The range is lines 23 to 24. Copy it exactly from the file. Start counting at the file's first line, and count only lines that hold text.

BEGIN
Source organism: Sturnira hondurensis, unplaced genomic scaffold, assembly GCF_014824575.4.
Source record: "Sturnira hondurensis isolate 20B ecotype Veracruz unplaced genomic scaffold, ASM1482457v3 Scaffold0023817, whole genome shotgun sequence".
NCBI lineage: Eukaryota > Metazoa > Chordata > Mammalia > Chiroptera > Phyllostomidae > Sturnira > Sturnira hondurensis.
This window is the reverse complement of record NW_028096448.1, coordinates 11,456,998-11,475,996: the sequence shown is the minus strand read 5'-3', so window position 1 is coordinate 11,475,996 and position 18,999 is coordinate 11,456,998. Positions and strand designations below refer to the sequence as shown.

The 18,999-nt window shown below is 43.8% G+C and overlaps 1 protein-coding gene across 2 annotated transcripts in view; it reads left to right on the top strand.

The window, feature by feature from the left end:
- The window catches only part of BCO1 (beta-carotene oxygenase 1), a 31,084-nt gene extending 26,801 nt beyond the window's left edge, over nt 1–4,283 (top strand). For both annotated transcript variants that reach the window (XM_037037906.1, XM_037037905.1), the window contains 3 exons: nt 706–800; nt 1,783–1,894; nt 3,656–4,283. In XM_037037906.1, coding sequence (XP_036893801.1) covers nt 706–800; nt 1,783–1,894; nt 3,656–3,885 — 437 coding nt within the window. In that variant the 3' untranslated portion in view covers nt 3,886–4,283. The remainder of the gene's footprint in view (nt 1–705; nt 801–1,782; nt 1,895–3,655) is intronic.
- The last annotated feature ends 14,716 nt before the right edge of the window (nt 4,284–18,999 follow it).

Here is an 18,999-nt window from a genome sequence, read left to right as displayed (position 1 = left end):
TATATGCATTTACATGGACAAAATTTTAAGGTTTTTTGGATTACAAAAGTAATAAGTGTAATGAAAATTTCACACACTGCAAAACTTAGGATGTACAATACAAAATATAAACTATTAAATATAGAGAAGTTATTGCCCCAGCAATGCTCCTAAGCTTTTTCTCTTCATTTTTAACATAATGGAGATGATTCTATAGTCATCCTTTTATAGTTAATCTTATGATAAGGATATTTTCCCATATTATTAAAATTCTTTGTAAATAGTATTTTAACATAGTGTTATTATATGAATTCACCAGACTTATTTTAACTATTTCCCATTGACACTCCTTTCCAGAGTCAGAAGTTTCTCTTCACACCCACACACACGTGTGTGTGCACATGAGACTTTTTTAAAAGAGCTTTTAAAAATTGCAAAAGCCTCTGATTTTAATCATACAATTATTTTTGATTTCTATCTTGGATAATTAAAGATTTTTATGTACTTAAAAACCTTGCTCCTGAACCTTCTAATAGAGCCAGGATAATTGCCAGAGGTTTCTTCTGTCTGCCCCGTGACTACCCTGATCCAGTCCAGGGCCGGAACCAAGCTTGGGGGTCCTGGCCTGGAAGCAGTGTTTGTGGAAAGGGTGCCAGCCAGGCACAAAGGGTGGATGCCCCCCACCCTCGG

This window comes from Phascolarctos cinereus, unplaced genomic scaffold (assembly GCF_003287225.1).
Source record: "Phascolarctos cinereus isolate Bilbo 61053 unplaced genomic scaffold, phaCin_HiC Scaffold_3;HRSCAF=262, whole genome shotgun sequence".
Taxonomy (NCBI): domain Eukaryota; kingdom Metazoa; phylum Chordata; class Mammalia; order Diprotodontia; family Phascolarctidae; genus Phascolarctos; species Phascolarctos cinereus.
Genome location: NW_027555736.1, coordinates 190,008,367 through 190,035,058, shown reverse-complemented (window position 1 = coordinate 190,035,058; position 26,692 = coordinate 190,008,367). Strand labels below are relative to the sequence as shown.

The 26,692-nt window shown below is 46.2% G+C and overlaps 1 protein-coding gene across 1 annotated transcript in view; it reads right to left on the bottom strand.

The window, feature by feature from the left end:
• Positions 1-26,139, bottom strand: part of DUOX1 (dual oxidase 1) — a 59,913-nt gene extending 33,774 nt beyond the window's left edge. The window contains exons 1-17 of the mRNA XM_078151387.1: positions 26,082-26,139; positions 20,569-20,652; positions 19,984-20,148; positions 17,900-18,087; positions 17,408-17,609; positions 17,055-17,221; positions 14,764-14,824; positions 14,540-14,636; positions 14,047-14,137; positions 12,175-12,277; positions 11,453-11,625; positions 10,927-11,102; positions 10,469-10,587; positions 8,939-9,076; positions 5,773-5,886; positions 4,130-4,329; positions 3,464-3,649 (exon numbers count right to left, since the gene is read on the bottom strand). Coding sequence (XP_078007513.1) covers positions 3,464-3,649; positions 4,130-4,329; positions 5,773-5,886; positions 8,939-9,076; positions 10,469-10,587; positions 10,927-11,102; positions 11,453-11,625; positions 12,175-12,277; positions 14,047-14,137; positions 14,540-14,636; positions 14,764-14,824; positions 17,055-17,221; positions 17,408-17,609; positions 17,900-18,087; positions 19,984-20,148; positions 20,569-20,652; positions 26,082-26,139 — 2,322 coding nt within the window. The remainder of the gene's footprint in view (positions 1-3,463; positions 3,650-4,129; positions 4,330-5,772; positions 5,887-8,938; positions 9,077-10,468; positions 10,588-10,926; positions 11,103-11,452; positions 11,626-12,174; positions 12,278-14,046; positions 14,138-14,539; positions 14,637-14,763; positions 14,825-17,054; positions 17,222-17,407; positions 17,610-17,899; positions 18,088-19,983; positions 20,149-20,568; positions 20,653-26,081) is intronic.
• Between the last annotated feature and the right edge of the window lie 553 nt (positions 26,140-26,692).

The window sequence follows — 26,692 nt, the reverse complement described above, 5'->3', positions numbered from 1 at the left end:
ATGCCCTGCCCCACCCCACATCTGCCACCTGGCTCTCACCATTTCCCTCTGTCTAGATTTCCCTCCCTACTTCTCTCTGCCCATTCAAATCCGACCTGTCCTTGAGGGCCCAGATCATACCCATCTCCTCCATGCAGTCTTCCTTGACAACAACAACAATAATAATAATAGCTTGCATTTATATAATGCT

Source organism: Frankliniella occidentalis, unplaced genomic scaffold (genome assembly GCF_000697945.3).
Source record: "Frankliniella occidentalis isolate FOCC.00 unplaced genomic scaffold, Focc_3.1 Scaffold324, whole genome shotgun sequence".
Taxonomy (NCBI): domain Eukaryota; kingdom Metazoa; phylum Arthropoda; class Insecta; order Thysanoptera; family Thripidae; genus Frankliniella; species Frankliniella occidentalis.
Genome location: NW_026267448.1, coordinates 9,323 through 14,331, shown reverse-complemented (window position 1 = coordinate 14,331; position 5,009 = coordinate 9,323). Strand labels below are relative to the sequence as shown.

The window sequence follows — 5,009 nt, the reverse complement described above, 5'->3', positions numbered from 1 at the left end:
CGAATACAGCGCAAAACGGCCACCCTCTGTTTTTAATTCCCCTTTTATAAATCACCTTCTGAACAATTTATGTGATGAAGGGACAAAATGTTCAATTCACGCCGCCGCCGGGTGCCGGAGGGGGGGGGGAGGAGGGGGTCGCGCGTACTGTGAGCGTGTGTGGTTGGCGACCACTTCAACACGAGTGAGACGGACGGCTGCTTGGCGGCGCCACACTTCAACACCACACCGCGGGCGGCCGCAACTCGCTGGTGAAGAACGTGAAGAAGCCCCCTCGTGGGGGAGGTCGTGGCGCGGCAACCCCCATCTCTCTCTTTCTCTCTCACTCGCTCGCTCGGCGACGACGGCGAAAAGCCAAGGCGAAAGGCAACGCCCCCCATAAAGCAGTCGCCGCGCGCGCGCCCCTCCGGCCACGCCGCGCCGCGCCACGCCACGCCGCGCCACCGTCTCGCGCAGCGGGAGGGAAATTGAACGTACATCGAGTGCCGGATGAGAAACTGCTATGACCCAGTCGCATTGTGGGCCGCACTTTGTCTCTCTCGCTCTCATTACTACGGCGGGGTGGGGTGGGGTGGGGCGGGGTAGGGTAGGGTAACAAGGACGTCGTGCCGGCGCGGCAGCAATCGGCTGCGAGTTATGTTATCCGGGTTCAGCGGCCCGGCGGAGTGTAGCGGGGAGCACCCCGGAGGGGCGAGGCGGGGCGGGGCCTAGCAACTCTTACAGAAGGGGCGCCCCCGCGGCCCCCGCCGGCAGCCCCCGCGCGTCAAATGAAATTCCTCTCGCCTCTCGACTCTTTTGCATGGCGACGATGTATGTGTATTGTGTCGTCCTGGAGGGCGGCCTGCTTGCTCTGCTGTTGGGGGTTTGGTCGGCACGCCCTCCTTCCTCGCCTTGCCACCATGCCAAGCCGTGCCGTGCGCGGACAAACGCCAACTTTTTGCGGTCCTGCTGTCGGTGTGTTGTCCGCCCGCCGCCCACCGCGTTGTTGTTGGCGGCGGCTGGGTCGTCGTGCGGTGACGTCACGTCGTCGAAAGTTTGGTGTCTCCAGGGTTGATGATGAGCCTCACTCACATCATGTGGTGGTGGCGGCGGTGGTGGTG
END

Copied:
Taxonomy (NCBI): domain Eukaryota; kingdom Metazoa; phylum Arthropoda; class Insecta; order Thysanoptera; family Thripidae; genus Frankliniella; species Frankliniella occidentalis.
Genome location: NW_026267448.1, coordinates 9,323 through 14,331, shown reverse-complemented (window position 1 = coordinate 14,331; position 5,009 = coordinate 9,323). Strand labels below are relative to the sequence as shown.